Question 1 |

Let M^{4}=I, (where I denotes the identity matrix) and M \neq I, M^{2} \neq I and M^{3} \neq I. Then, for any natural number k,M^{-1} equals

M^{4k+1} | |

M^{4k+2} | |

M^{4k+3} | |

M^{4k} |

Question 1 Explanation:

Given that M^{4}=I or M^{4 k}=I or M^{4(k+1)}=I

\begin{aligned} \therefore \quad M^{-1} \times I & =M^{4(k+1)} \times M^{-1} \\ \therefore \quad M^{-1} & =M^{4 k+3}\end{aligned}

\begin{aligned} \therefore \quad M^{-1} \times I & =M^{4(k+1)} \times M^{-1} \\ \therefore \quad M^{-1} & =M^{4 k+3}\end{aligned}

Question 2 |

The second moment of a Poisson-distributed random variable is 2. The mean of the random variable is _______

0.5 | |

1 | |

2 | |

3 |

Question 2 Explanation:

In Poisson distribution,

Mean = First moment =\lambda

secondmoment =\lambda^{2}+\lambda

Given, that second moment is 2

\begin{array}{r} \lambda^{2}+\lambda=2 \\ \lambda^{2}+\lambda-2=0 \\ (\lambda+2)(\lambda-1)=0 \\ \lambda=1 \end{array}

Mean = First moment =\lambda

secondmoment =\lambda^{2}+\lambda

Given, that second moment is 2

\begin{array}{r} \lambda^{2}+\lambda=2 \\ \lambda^{2}+\lambda-2=0 \\ (\lambda+2)(\lambda-1)=0 \\ \lambda=1 \end{array}

Question 3 |

Given the following statements about a function f:\mathbb{R}\rightarrow \mathbb{R}, select the right option:

P: If f(x) is continuous at x=x_{0}, then it is also differentiable at x =x_{0}

Q: If f(x) is continuous at x = x_{0}, then it may not be differentiable at x= x_{0}.

R: If f(x) is differentiable at x= x_{0}, then it is also continuous at x= x_{0}.

P: If f(x) is continuous at x=x_{0}, then it is also differentiable at x =x_{0}

Q: If f(x) is continuous at x = x_{0}, then it may not be differentiable at x= x_{0}.

R: If f(x) is differentiable at x= x_{0}, then it is also continuous at x= x_{0}.

P is true, Q is false, R is false | |

P is false, Q is true, R is true | |

P is false, Q is true, R is false | |

P is true, Q is false, R is true |

Question 3 Explanation:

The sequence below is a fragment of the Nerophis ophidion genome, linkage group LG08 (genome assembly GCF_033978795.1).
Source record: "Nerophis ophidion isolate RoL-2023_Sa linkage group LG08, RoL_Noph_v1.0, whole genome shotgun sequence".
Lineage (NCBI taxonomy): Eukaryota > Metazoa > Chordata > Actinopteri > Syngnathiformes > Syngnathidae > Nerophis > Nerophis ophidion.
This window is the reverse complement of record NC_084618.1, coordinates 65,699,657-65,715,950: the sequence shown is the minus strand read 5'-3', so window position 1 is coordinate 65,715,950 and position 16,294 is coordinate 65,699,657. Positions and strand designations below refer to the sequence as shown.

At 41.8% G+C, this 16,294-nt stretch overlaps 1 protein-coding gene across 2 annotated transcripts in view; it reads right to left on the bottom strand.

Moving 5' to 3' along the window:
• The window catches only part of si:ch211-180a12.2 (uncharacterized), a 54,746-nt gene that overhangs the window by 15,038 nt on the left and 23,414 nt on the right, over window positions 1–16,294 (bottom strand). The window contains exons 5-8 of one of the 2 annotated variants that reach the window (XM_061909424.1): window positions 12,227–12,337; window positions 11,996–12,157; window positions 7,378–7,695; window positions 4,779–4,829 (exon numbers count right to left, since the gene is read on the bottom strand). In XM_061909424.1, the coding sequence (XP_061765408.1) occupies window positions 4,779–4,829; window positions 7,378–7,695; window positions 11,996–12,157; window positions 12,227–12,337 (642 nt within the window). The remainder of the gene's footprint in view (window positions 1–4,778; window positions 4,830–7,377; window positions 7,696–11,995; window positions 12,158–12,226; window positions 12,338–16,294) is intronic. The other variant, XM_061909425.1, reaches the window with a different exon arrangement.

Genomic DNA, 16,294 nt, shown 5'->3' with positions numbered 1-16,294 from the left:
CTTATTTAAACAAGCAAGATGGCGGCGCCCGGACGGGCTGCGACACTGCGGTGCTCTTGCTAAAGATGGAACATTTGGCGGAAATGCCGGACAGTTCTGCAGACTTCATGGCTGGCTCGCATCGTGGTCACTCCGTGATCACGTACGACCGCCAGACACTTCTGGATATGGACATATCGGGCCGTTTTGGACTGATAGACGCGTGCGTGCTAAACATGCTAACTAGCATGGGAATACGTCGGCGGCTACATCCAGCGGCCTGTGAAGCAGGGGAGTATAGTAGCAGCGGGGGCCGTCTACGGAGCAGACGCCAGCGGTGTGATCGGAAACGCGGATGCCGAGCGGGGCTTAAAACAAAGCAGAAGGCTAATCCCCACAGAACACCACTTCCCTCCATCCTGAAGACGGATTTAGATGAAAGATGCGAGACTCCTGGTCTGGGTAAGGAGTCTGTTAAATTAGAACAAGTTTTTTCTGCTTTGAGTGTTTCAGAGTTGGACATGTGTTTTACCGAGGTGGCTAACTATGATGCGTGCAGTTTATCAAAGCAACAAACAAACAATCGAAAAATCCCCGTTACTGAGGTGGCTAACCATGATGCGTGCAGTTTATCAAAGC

P: If f(x) is continuous at x=x_{0}, then it is also
differentiable at x=x_{0}

Q: If f(x) is continuous at x=x_{0}, then it may or may not be derivable at x=x_{0}

R: If f(x) is differentiable at x=x_{0}, then it is also continuous at x=x_{0}

P is false

Q is true

R is true

Option (B) is correct

Q: If f(x) is continuous at x=x_{0}, then it may or may not be derivable at x=x_{0}

R: If f(x) is differentiable at x=x_{0}, then it is also continuous at x=x_{0}

P is false

Q is true

R is true

Option (B) is correct

Question 4 |

Which one of the following is a property of the solutions to the Laplace equation: \bigtriangledown ^{2} f= 0?

The solutions have neither maxima nor minima anywhere except at the boundaries. | |

The solutions are not separable in the coordinates. | |

The solutions are not continuous | |

The solutions are not dependent on the boundary conditions |

Question 5 |

Consider the plot of f(x) versus x as shown below.

Suppose F(x)=\int_{-5}^{x}f(y)dy . Which one of the following is a graph of F(x) ?

Suppose F(x)=\int_{-5}^{x}f(y)dy . Which one of the following is a graph of F(x) ?

A | |

B | |

C | |

D |

Question 5 Explanation:

F^{\prime}(x)=f(x) which is density function

F^{\prime}(x)=f(x) \lt 0 when x \lt 0

\therefore \quad F(x) is decreasing for x \lt 0

F^{\prime}(x)=f(x) \gt 0

when x\gt 0

\therefore \quad F(x) is increasing for x\gt 0.

F^{\prime}(x)=f(x) \lt 0 when x \lt 0

\therefore \quad F(x) is decreasing for x \lt 0

F^{\prime}(x)=f(x) \gt 0

when x\gt 0

\therefore \quad F(x) is increasing for x\gt 0.

There are 5 questions to complete.